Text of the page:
N-S vulnerable


{spade} 8 4 2

{heart} Q 5 3

{diam} A Q 10 6

{club} A Q 3


{spade} K J 10 9 5

{heart} J 9 8

{diam} 8 4

{club} 10 8 2


{spade} 7 6 3

{heart} A 10 6

{diam} K 7 2

{club} J 7 6 5


{spade} A Q

{heart} K 7 4 2

{diam} J 9 5 3

{club} K 9 4

The bidding: South WestNorthEast1 {diam} Pass3 {diam} Pass3 NT All Pass Opening lead: {spade} J

"Your honor," the district attorney began, "we will prove South committed a felony, in that he went down at a cold 3NT."


"North-South were using an antiquated bidding system," the DA began. "In modern methods, North's raise to three diamonds would be invitational or preemptive. South treated it as forcing since he bid 3NT with minimum values."

"I can see the bidding was vintage 1950," sighed the judge. "Get on with it."

"South took the queen of spades," the DA said, "and led a heart to dummy's queen. East won and returned a spade, and South won and let the nine of diamonds ride. East took the king and led his last spade for down one."

"It seems to me," the judge frowned, "that declarer gave himself an extra chance when he led a heart at Trick Two. If West had, say, A-9-8, he'd have to play low, else South would win three hearts, three clubs, two spades and a diamond. When East takes the ace of hearts, South still succeeds if the diamond finesse wins."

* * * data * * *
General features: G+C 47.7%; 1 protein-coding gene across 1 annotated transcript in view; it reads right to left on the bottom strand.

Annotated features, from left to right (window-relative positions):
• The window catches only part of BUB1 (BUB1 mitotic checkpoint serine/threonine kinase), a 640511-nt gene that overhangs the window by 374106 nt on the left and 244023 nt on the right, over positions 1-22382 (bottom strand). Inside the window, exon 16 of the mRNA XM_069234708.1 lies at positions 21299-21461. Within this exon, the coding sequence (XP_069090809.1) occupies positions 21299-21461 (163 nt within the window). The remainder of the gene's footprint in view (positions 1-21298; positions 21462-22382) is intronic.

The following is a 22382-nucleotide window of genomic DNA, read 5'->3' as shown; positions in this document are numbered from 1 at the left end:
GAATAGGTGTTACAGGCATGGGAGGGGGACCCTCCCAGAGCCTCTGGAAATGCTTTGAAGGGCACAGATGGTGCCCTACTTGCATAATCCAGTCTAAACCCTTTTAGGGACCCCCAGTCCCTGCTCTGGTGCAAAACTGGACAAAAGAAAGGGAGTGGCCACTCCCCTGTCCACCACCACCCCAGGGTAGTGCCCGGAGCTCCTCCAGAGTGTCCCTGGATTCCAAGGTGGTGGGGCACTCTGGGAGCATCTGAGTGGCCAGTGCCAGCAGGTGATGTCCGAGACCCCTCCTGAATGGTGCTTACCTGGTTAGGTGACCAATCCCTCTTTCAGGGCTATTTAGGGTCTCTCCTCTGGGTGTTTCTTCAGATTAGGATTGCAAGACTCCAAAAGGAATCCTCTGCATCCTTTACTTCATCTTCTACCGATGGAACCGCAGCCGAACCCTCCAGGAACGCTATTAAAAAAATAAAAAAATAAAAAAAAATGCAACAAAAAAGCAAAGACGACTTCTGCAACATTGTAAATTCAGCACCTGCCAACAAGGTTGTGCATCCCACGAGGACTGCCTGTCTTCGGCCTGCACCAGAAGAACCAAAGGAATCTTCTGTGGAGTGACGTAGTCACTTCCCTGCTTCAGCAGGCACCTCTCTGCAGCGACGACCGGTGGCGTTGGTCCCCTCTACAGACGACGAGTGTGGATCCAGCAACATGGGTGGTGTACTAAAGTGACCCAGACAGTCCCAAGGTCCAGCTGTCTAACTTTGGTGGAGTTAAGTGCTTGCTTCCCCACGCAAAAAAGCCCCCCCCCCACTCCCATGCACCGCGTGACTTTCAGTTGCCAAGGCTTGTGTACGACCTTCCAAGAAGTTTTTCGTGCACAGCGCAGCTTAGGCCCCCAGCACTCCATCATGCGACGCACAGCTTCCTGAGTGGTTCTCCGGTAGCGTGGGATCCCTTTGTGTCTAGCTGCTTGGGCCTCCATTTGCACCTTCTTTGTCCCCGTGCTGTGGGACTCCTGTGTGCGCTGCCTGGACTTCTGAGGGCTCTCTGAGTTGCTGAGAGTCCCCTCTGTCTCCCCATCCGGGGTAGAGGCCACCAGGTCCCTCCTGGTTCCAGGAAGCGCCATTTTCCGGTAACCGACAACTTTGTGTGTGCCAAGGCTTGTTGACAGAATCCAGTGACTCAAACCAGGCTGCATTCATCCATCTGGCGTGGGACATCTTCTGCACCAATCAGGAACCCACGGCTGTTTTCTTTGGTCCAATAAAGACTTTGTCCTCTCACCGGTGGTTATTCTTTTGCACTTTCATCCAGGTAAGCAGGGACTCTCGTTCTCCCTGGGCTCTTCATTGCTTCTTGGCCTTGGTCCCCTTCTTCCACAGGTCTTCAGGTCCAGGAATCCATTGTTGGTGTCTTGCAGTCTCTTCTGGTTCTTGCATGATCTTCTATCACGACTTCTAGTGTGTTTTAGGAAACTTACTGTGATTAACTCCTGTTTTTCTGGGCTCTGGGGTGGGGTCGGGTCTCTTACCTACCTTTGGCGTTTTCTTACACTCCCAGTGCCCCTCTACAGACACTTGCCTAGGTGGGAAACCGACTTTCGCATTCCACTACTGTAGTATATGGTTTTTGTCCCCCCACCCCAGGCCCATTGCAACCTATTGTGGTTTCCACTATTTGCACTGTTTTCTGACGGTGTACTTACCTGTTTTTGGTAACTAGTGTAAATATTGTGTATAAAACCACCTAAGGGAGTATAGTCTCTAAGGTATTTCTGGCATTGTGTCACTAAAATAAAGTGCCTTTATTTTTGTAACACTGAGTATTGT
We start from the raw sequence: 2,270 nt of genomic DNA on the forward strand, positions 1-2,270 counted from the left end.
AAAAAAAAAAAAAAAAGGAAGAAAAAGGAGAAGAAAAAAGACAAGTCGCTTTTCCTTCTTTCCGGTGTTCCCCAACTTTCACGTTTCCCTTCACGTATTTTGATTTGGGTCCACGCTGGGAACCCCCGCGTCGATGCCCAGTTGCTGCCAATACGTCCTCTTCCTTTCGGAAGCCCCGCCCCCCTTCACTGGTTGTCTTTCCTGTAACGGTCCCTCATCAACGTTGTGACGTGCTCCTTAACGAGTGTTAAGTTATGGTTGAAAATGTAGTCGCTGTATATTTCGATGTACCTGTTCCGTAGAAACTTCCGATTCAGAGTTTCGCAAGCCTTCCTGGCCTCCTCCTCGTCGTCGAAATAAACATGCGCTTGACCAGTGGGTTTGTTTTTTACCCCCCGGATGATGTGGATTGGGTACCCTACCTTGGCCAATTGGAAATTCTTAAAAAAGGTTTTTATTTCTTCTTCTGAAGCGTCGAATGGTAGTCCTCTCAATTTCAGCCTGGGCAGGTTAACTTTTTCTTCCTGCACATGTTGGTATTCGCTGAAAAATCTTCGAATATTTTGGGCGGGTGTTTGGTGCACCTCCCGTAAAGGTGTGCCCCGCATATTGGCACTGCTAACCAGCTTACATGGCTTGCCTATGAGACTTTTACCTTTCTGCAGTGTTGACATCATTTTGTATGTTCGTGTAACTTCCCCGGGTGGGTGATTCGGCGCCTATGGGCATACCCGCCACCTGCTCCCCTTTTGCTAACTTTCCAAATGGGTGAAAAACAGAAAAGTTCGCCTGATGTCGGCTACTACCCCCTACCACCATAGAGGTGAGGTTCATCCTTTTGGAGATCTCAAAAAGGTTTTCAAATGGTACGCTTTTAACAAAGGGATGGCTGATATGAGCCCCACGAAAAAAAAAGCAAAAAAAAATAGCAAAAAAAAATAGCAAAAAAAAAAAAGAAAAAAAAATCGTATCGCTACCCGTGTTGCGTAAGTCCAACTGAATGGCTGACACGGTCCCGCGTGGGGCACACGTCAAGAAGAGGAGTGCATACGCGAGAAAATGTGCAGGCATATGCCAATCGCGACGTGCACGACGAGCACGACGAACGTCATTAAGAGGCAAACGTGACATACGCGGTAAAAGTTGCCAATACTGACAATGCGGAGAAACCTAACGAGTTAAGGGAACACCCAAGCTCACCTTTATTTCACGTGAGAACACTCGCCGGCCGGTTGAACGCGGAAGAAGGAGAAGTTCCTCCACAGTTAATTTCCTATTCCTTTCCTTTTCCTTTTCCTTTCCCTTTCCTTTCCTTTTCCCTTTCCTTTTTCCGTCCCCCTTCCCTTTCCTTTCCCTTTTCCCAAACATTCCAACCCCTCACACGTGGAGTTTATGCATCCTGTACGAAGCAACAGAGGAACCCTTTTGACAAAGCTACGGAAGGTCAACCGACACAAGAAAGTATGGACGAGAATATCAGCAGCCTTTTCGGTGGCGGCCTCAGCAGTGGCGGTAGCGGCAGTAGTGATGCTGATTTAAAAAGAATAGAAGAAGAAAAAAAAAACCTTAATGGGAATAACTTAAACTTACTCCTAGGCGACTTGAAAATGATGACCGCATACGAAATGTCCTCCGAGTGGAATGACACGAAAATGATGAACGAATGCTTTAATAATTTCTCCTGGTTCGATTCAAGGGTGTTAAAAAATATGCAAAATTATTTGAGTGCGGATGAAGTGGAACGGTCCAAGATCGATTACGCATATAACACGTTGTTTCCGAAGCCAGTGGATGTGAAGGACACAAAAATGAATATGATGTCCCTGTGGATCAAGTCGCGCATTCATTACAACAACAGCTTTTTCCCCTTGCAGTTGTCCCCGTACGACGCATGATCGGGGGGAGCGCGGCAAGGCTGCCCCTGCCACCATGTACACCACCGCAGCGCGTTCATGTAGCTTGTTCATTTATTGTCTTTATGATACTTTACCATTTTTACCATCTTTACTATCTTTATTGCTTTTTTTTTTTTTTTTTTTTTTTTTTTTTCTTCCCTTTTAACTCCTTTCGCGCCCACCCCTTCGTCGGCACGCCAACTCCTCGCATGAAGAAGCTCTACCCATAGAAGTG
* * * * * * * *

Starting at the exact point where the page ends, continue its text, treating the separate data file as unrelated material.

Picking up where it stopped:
"True," the DA replied, "but South misplayed. He should lead a club to dummy at Trick Two to return a heart through East. South is in danger only if West has a five-card spade suit, but if West had the ace of hearts as well, he might have bid one spade over South's one diamond.

"So South should assume East has the ace of hearts, and as the cards lie South is safe. If East grabs the first heart, South has nine tricks. If East plays low, South wins and shifts to diamonds for nine tricks."

"Guilty as charged."

(c)2005, Tribune Media Services